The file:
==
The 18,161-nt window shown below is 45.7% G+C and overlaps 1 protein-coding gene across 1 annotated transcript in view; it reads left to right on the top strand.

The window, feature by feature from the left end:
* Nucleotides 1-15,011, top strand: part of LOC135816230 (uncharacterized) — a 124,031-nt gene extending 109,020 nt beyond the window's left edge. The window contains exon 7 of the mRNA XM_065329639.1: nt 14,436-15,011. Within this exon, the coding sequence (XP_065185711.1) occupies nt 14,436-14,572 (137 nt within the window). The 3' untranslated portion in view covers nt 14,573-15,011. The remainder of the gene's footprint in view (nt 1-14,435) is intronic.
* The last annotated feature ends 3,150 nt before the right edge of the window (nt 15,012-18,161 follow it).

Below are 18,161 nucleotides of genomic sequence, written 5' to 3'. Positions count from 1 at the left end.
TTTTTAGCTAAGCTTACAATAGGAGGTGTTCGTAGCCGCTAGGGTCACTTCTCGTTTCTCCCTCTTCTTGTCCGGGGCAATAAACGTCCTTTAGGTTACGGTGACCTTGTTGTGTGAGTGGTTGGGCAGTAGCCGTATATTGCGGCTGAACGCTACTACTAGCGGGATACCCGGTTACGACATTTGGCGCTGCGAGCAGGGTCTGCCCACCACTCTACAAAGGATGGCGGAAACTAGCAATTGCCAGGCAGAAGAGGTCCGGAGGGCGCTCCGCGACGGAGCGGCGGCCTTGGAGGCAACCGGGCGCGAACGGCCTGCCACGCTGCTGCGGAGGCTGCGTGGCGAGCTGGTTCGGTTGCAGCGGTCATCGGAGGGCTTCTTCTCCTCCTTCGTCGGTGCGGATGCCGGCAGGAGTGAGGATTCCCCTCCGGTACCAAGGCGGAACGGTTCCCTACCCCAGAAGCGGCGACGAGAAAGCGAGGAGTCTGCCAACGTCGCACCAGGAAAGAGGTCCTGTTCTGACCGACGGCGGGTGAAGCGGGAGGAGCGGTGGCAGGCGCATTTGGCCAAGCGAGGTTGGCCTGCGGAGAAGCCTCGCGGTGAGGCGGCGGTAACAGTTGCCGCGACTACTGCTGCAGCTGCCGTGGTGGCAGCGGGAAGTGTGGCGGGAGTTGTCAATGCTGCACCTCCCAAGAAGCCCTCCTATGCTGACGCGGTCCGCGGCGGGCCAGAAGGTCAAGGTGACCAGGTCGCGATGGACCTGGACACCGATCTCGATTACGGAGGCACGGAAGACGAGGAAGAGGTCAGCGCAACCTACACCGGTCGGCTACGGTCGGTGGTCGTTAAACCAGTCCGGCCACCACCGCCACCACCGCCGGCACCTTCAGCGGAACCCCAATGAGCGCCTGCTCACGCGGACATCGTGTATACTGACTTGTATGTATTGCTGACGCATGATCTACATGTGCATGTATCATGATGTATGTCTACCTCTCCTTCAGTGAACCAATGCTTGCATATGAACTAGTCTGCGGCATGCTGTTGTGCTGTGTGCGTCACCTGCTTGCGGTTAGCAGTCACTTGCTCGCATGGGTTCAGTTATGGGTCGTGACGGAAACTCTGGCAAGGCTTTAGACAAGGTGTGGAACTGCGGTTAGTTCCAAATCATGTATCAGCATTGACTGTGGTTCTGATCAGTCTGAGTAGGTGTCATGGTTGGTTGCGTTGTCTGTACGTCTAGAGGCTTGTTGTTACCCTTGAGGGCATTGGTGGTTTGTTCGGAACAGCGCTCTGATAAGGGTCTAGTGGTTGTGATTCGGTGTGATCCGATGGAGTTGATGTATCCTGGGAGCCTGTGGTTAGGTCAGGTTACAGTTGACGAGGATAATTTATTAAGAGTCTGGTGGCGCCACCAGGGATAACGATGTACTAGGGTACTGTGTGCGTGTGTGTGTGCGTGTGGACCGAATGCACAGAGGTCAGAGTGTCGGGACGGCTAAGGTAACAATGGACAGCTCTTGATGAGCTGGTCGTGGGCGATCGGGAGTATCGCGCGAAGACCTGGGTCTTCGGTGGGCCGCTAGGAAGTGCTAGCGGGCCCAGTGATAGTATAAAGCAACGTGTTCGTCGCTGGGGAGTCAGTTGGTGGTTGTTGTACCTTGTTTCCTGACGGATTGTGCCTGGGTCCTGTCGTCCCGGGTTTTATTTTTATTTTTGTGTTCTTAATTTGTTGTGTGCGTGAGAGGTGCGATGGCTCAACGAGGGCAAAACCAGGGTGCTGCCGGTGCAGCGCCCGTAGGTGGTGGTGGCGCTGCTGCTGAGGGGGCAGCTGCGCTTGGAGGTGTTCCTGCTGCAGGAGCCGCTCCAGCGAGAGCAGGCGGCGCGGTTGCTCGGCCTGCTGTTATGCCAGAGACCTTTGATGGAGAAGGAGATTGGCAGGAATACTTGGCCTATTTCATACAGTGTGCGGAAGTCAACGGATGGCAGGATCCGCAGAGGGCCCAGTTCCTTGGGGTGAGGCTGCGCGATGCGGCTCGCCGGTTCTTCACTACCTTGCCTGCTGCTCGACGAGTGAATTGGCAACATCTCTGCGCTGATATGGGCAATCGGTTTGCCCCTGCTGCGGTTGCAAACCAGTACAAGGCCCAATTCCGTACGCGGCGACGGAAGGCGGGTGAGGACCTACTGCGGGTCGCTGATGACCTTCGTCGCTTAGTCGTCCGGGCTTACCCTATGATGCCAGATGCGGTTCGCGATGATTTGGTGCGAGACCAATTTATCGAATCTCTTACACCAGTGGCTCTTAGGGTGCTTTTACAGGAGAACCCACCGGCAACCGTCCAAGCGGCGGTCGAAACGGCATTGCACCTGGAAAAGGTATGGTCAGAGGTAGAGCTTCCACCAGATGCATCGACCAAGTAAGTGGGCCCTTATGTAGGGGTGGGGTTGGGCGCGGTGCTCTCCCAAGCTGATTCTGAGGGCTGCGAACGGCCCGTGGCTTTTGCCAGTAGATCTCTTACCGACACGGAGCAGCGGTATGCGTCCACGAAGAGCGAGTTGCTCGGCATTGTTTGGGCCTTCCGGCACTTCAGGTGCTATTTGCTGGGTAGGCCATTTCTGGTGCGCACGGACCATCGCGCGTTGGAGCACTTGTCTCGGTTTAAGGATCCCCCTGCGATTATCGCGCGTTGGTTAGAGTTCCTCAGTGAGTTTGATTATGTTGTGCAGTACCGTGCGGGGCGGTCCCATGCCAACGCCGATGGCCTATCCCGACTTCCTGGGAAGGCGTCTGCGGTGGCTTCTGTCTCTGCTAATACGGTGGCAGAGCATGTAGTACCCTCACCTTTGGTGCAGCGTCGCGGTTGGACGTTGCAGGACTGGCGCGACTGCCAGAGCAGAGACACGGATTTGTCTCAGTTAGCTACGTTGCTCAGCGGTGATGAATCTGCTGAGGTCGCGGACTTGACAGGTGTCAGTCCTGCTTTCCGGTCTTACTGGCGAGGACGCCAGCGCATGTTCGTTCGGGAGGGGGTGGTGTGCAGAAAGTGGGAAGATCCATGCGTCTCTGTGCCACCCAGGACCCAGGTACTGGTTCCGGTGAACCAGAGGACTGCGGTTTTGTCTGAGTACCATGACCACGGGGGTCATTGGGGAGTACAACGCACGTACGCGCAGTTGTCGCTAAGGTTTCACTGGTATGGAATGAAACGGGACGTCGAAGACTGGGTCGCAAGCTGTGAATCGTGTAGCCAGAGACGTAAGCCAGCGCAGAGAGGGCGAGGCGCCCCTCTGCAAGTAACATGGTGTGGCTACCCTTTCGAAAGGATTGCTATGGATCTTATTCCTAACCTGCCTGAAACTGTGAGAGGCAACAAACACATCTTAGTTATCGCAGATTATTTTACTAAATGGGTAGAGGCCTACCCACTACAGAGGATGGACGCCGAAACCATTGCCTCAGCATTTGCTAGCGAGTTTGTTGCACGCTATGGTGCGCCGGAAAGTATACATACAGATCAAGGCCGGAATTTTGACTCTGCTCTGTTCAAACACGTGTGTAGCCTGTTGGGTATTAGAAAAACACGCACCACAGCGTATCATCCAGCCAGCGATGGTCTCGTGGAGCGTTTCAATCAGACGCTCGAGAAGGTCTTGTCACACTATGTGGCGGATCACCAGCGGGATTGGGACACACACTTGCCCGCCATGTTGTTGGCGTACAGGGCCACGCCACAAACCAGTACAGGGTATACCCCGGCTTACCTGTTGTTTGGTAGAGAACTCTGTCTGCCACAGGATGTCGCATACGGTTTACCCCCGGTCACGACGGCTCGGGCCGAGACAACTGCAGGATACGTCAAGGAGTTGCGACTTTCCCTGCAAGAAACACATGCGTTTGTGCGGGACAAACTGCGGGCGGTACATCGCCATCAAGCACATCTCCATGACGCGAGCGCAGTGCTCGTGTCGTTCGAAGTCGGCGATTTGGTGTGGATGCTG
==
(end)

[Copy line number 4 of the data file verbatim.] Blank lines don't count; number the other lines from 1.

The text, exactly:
* The last annotated feature ends 3,150 nt before the right edge of the window (nt 15,012-18,161 follow it).